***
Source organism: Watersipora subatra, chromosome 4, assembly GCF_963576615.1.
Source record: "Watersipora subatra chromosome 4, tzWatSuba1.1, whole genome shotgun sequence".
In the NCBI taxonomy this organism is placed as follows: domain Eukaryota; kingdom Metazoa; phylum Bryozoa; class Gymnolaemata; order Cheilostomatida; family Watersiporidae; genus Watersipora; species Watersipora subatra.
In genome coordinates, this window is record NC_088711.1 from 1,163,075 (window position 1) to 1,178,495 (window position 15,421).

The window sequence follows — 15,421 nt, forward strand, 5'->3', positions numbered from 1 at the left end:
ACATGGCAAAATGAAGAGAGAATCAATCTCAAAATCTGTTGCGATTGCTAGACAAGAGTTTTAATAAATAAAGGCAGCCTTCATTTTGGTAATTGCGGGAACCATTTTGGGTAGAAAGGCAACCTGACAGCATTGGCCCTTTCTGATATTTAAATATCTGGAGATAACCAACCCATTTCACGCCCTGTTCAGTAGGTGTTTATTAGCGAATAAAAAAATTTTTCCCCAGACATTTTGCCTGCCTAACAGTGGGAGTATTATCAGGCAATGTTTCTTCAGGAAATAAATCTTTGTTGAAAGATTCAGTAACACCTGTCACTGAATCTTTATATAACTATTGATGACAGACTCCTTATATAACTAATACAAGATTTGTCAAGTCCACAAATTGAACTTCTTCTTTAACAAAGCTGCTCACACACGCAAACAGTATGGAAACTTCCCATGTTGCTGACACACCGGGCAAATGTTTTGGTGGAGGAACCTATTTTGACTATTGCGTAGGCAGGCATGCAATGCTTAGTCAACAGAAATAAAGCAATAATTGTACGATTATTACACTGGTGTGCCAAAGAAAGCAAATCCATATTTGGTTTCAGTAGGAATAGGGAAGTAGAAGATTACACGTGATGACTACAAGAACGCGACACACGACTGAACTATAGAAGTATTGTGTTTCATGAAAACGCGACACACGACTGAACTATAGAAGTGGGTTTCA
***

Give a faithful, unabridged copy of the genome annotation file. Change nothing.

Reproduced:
Source organism: Watersipora subatra, chromosome 4, assembly GCF_963576615.1.
Source record: "Watersipora subatra chromosome 4, tzWatSuba1.1, whole genome shotgun sequence".
In the NCBI taxonomy this organism is placed as follows: domain Eukaryota; kingdom Metazoa; phylum Bryozoa; class Gymnolaemata; order Cheilostomatida; family Watersiporidae; genus Watersipora; species Watersipora subatra.
In genome coordinates, this window is record NC_088711.1 from 1,163,075 (window position 1) to 1,178,495 (window position 15,421).

The window sequence follows — 15,421 nt, forward strand, 5'->3', positions numbered from 1 at the left end:
ACATGGCAAAATGAAGAGAGAATCAATCTCAAAATCTGTTGCGATTGCTAGACAAGAGTTTTAATAAATAAAGGCAGCCTTCATTTTGGTAATTGCGGGAACCATTTTGGGTAGAAAGGCAACCTGACAGCATTGGCCCTTTCTGATATTTAAATATCTGGAGATAACCAACCCATTTCACGCCCTGTTCAGTAGGTGTTTATTAGCGAATAAAAAAATTTTTCCCCAGACATTTTGCCTGCCTAACAGTGGGAGTATTATCAGGCAATGTTTCTTCAGGAAATAAATCTTTGTTGAAAGATTCAGTAACACCTGTCACTGAATCTTTATATAACTATTGATGACAGACTCCTTATATAACTAATACAAGATTTGTCAAGTCCACAAATTGAACTTCTTCTTTAACAAAGCTGCTCACACACGCAAACAGTATGGAAACTTCCCATGTTGCTGACACACCGGGCAAATGTTTTGGTGGAGGAACCTATTTTGACTATTGCGTAGGCAGGCATGCAATGCTTAGTCAACAGAAATAAAGCAATAATTGTACGATTATTACACTGGTGTGCCAAAGAAAGCAAATCCATATTTGGTTTCAGTAGGAATAGGGAAGTAGAAGATTACACGTGATGACTACAAGAACGCGACACACGACTGAACTATAGAAGTATTGTGTTTCATGAAAACGCGACACACGACTGAACTATAGAAGTGGGTTTCA